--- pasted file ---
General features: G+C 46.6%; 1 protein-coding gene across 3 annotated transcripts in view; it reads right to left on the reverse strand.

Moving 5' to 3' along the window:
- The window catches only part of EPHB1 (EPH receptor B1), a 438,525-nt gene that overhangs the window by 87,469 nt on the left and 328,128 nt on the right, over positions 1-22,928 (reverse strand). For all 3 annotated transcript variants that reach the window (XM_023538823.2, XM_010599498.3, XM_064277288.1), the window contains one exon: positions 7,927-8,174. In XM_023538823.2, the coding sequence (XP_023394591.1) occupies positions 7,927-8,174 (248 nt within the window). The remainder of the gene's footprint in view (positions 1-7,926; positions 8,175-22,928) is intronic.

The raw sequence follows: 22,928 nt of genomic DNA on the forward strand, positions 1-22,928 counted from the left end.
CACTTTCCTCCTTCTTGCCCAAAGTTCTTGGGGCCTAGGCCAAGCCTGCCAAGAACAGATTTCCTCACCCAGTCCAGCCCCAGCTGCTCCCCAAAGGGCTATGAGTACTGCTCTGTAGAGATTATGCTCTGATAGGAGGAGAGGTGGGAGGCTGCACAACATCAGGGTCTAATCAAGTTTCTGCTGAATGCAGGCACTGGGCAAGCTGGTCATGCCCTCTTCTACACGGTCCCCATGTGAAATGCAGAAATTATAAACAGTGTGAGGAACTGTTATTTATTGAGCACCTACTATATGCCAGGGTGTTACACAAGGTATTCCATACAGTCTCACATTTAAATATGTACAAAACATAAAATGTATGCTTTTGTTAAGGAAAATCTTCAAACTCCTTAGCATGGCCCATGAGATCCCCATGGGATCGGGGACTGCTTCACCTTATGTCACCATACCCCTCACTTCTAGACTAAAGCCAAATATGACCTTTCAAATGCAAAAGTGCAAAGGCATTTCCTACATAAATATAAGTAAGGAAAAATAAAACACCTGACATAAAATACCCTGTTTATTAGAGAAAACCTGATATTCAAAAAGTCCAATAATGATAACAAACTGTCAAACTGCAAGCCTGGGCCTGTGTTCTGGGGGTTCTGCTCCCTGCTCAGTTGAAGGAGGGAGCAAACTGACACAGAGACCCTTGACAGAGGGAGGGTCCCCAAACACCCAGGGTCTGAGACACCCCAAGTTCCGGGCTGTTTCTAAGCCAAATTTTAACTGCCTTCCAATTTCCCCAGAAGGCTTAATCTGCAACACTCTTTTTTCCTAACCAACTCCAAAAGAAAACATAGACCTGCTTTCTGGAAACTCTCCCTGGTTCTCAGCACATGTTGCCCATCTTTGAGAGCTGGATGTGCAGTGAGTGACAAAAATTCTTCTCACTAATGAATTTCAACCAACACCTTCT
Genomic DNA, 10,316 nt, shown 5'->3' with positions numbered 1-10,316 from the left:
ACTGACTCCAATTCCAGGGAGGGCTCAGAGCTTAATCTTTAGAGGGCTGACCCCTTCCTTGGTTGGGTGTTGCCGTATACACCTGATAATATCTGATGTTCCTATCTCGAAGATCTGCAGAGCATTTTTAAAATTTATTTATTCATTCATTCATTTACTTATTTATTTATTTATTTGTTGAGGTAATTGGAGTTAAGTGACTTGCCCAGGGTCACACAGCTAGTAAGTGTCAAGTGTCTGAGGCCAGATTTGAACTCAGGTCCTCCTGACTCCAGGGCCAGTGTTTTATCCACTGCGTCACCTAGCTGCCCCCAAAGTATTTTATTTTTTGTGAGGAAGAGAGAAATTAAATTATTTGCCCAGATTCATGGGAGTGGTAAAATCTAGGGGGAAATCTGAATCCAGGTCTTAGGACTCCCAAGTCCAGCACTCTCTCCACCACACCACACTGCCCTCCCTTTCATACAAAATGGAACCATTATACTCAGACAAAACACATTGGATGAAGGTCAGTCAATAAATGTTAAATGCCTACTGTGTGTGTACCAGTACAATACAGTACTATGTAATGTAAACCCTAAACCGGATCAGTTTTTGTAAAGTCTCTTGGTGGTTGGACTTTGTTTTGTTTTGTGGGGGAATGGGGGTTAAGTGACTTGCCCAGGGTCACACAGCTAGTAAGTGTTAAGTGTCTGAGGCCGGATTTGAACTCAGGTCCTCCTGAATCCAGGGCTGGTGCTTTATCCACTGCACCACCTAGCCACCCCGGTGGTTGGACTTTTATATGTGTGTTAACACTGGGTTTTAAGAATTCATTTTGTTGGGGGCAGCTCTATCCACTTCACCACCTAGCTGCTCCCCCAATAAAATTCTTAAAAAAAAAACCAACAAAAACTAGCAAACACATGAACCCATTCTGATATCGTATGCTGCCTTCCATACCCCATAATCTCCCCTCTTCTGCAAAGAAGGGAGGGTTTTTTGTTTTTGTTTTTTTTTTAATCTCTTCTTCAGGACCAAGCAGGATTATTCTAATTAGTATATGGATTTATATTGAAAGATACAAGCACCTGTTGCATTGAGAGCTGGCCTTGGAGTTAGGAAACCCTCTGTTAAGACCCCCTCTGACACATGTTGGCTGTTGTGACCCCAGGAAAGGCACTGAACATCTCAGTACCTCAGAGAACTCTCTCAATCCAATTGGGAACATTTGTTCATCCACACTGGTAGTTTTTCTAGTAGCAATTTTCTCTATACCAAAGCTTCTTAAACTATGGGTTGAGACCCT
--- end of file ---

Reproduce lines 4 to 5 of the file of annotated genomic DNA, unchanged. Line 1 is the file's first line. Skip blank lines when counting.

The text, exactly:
The raw sequence follows: 22,928 nt of genomic DNA on the forward strand, positions 1-22,928 counted from the left end.
CACTTTCCTCCTTCTTGCCCAAAGTTCTTGGGGCCTAGGCCAAGCCTGCCAAGAACAGATTTCCTCACCCAGTCCAGCCCCAGCTGCTCCCCAAAGGGCTATGAGTACTGCTCTGTAGAGATTATGCTCTGATAGGAGGAGAGGTGGGAGGCTGCACAACATCAGGGTCTAATCAAGTTTCTGCTGAATGCAGGCACTGGGCAAGCTGGTCATGCCCTCTTCTACACGGTCCCCATGTGAAATGCAGAAATTATAAACAGTGTGAGGAACTGTTATTTATTGAGCACCTACTATATGCCAGGGTGTTACACAAGGTATTCCATACAGTCTCACATTTAAATATGTACAAAACATAAAATGTATGCTTTTGTTAAGGAAAATCTTCAAACTCCTTAGCATGGCCCATGAGATCCCCATGGGATCGGGGACTGCTTCACCTTATGTCACCATACCCCTCACTTCTAGACTAAAGCCAAATATGACCTTTCAAATGCAAAAGTGCAAAGGCATTTCCTACATAAATATAAGTAAGGAAAAATAAAACACCTGACATAAAATACCCTGTTTATTAGAGAAAACCTGATATTCAAAAAGTCCAATAATGATAACAAACTGTCAAACTGCAAGCCTGGGCCTGTGTTCTGGGGGTTCTGCTCCCTGCTCAGTTGAAGGAGGGAGCAAACTGACACAGAGACCCTTGACAGAGGGAGGGTCCCCAAACACCCAGGGTCTGAGACACCCCAAGTTCCGGGCTGTTTCTAAGCCAAATTTTAACTGCCTTCCAATTTCCCCAGAAGGCTTAATCTGCAACACTCTTTTTTCCTAACCAACTCCAAAAGAAAACATAGACCTGCTTTCTGGAAACTCTCCCTGGTTCTCAGCACATGTTGCCCATCTTTGAGAGCTGGATGTGCAGTGAGTGACAAAAATTCTTCTCACTAATGAATTTCAACCAACACCTTCT